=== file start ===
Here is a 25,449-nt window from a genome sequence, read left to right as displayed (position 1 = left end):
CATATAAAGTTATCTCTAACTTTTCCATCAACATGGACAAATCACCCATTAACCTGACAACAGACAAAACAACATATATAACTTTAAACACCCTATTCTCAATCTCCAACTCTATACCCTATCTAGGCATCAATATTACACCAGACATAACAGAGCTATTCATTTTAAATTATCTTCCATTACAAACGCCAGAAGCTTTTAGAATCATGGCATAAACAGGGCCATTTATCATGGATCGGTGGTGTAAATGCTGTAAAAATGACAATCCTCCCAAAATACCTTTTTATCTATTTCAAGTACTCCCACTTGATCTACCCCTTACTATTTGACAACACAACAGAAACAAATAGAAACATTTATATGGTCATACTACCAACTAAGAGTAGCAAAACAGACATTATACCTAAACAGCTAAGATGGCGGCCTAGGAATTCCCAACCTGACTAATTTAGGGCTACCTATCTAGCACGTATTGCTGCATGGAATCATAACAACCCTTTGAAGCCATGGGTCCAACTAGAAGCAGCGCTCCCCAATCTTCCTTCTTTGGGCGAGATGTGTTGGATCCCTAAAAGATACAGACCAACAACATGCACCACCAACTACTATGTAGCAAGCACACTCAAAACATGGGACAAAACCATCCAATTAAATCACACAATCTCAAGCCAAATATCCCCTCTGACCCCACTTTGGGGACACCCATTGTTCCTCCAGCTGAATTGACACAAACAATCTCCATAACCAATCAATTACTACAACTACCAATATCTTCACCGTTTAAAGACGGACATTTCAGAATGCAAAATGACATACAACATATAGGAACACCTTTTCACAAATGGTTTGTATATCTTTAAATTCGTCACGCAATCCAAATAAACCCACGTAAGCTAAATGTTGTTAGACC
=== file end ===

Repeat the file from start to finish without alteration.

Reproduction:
Here is a 25,449-nt window from a genome sequence, read left to right as displayed (position 1 = left end):
CATATAAAGTTATCTCTAACTTTTCCATCAACATGGACAAATCACCCATTAACCTGACAACAGACAAAACAACATATATAACTTTAAACACCCTATTCTCAATCTCCAACTCTATACCCTATCTAGGCATCAATATTACACCAGACATAACAGAGCTATTCATTTTAAATTATCTTCCATTACAAACGCCAGAAGCTTTTAGAATCATGGCATAAACAGGGCCATTTATCATGGATCGGTGGTGTAAATGCTGTAAAAATGACAATCCTCCCAAAATACCTTTTTATCTATTTCAAGTACTCCCACTTGATCTACCCCTTACTATTTGACAACACAACAGAAACAAATAGAAACATTTATATGGTCATACTACCAACTAAGAGTAGCAAAACAGACATTATACCTAAACAGCTAAGATGGCGGCCTAGGAATTCCCAACCTGACTAATTTAGGGCTACCTATCTAGCACGTATTGCTGCATGGAATCATAACAACCCTTTGAAGCCATGGGTCCAACTAGAAGCAGCGCTCCCCAATCTTCCTTCTTTGGGCGAGATGTGTTGGATCCCTAAAAGATACAGACCAACAACATGCACCACCAACTACTATGTAGCAAGCACACTCAAAACATGGGACAAAACCATCCAATTAAATCACACAATCTCAAGCCAAATATCCCCTCTGACCCCACTTTGGGGACACCCATTGTTCCTCCAGCTGAATTGACACAAACAATCTCCATAACCAATCAATTACTACAACTACCAATATCTTCACCGTTTAAAGACGGACATTTCAGAATGCAAAATGACATACAACATATAGGAACACCTTTTCACAAATGGTTTGTATATCTTTAAATTCGTCACGCAATCCAAATAAACCCACGTAAGCTAAATGTTGTTAGACC